Bring your lab skills to the BBQ!

I personally think that one of the best things about a sunny summer day is gathering with friends and family to enjoy an old fashioned flamed barbecue.  My husband would argue that it’s a lot of work to cook (he just does the actual “flaming” part, none of the preparation of course…but I’m told that’s where the skill is…) but we all agree that it’s well worth the effort for the delicious aroma and flame-grilled flavour!  We could achieve the same look with an oven (domestic, not lab ovens!)  but it wouldn’t have the flavour we adore.

The art of preparing your meats and vegetables and the technique of grilling has become a little bit of science of its own.  There’s a “World Series of Barbecue” and “The World Championship Barbecue Contest” among other prestigious events where talented barbecue technicians show off their skills!  I think this tends to be in the USA rather than here in the UK where I believe we are having our soggiest summer in many years.

We looked once before at the phenomenon called the Maillard reaction, scaring ourselves slightly with the realisation that some of the char-grilled and tasty burnt bits on our burgers can be carcinogenic, but wanted to see what else the field of chemistry can offer in terms of benefits of this fine form of food.

Enthusiasts would probably tell you that the secret spices they use, or special types of chipped wood in their charcoal influence the flavour of the food but, according to chemistry, it really does come down to the heat above all else!  Like in the laboratory, if your heating method isn’t efficient or properly regulated, it just won’t work.  That’s one reason why we love our Hotplate Stirrer Kits (which are currently on special offer by the way!) – they’ve got three separate safety circuits regulating the temperature control so you can be extra confident when you set the limit! The browning of the surface of the meat is the Maillard reaction mentioned above taking place; a chemical reaction between amino acids and reducing sugars.

It isn’t only meats which are affected by the Maillard reaction; This is also responsible for toast, biscuits, fries, the colour of beer, roasted coffee, the crust of cakes, and maple syrup!  Apparently scientists in Venezuela have developed a novel method of keeping beer fresh by adding the drug aminoquanidine and a chemical called 1,2-diaminobenzene (1,2-DAB) to the beer thus manipulating the Maillard reaction but they aren’t sure how exactly.  I can’t be sure if this is true or only a rumour though!

So what can the chemist bring to the barbecue party to earn their place at the table? Let’s look at marinades.  These have a key role in adding flavour to our barbecue and are basically a mixture of acids, oils, and herbs/spices.  Acid has a big role as, like heat, it also denatures proteins and creates “channels” for artificial flavour and moisture to seep in, thus giving a juicier taste.  You can’t use this acidic environment for too long though as it actually results in advanced degradation of proteins so the outer layers will become mushier, and actually brown less on the grill as acids brown less readily.  The Maillard reaction reacts more readily at high pH values.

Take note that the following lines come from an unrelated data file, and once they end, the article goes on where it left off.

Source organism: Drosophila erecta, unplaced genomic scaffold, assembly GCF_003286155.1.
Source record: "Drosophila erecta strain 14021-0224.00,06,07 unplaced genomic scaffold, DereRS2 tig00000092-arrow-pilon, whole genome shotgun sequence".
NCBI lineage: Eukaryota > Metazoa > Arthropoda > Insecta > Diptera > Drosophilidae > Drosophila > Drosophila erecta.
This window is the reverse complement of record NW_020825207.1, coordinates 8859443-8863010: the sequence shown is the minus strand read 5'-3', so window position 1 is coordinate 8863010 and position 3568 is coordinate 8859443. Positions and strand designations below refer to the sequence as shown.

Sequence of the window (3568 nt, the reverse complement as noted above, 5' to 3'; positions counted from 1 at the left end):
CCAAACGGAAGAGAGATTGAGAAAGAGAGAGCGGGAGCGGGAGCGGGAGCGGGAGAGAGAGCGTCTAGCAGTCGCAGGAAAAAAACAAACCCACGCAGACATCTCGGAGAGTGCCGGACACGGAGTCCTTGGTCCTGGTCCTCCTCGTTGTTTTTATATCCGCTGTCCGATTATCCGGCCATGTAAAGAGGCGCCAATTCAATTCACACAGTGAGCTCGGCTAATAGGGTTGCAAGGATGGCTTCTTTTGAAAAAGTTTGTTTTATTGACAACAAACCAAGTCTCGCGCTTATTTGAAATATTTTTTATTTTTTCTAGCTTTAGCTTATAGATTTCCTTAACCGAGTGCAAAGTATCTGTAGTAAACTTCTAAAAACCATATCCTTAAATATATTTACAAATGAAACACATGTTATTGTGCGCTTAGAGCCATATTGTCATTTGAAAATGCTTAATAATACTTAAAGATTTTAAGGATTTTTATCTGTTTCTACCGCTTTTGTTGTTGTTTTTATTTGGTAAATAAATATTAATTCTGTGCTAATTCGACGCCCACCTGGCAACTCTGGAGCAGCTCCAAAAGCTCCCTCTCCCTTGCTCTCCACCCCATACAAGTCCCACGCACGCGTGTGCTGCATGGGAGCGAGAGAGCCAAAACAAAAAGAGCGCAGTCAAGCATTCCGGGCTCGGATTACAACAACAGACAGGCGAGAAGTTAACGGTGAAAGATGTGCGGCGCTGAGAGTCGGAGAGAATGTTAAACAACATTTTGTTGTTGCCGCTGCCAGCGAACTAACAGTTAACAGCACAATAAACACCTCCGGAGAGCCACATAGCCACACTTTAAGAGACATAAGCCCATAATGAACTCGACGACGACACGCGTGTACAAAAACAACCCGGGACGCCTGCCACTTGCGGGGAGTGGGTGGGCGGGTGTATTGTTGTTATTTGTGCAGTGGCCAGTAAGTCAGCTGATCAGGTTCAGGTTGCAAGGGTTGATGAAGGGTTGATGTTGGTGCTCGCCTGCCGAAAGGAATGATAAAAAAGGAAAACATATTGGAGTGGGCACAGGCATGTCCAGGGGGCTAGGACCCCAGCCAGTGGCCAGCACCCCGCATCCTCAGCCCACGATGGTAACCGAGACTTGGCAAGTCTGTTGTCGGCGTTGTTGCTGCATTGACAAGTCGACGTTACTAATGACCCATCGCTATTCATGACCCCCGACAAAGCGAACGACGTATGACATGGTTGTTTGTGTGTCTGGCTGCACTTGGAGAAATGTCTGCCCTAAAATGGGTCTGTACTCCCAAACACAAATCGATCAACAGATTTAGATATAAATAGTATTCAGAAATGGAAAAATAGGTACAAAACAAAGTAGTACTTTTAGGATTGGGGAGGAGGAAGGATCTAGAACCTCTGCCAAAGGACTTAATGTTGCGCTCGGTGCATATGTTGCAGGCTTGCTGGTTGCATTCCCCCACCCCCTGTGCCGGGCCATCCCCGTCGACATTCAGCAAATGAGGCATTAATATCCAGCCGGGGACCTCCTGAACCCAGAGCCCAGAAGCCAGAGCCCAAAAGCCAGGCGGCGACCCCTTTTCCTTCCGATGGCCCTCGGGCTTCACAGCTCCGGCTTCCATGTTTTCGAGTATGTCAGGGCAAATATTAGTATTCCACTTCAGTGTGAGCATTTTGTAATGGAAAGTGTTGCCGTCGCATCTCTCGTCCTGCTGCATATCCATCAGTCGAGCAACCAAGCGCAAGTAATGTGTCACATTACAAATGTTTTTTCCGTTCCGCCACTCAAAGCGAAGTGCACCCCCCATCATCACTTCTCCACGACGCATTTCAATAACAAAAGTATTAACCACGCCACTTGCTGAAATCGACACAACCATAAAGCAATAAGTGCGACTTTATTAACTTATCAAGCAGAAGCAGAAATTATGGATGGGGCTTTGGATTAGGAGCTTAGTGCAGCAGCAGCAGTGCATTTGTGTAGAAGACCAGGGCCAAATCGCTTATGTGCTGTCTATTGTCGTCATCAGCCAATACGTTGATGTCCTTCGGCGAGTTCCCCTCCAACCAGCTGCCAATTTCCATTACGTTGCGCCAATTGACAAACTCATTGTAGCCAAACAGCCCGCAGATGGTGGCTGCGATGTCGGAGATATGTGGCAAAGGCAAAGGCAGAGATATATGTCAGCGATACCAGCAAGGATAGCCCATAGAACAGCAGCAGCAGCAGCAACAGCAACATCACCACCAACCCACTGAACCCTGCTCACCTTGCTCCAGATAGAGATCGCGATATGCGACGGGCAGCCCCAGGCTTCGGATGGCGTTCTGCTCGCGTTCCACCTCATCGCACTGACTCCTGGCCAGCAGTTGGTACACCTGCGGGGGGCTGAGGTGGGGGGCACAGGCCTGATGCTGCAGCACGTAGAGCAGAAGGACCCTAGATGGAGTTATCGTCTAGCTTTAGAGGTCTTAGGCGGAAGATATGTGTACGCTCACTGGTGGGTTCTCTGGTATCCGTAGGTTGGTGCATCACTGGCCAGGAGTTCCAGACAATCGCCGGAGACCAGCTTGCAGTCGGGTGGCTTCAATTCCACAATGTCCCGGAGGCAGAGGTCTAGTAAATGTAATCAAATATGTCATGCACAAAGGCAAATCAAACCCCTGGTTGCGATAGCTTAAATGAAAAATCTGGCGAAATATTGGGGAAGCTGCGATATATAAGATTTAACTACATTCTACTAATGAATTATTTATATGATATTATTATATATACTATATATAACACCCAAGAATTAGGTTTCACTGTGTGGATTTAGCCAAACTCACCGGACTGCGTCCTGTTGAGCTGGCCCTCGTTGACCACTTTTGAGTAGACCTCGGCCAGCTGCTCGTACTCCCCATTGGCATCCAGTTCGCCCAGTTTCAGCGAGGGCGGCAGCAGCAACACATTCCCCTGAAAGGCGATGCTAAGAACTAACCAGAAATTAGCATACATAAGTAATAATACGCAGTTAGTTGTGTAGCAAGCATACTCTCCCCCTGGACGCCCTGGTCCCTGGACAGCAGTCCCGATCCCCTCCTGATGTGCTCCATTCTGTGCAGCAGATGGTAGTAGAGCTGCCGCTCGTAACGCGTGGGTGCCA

raisign pH for Maillard reaction

You need to find a balancing point to get the most flavour from the heat and the acid.  As cell membranes are mainly composed of a phospholipid bilayer, oils can easily cross this barrier and further penetrate into the meat, carrying additional flavours with it.  What mixture or proportions do you find works best for you?  Tools like the DrySyn Vortex Blend would be fantastic for mixing  marinades in beakers but I don’t think I’d be allowed to take one home!

According to the American Cancer Institute, an added bonus of marinating meat is the protective effect against harmful carcinogens – cancer causes compounds – that are produced from the barbecue process.

At high temperatures, amino acids + sugar + creatine (substance found in muscle), react to produce cancer-causing compounds collectively called heterocyclic amines, according to the cancer institute. Another class of carcinogens, Polycyclic aromatic hydrocarbons (PAHs), are formed when fat drips onto hot coals or stones. During flare-ups or via smoke, these toxic chemicals travel and adhere to the surface of the meat.

One way to stop these harmful compounds in their tracks is by marinating. Nutrition adviser with the cancer institute, Karen Collins, says that marinating meat can reduce the amount of heterocyclic amines produced by as much as 99 percent .

“A marinade may act as a “barrier,” keeping flames from directly touching the meat. Or the protective powers may be due to typical marinade ingredients, such as vinegar,

citrus juice, herbs, spices and olive oil.  So think of it as sunscreen for your meat.” Cancer-causing compounds can be further avoided by cutting off any charred meat before serving”.

So with the right ingredients, a “dash” of chemistry, maybe a cold drink, – we can turn up the heat and feel smug that we’re all chemists when we barbecue!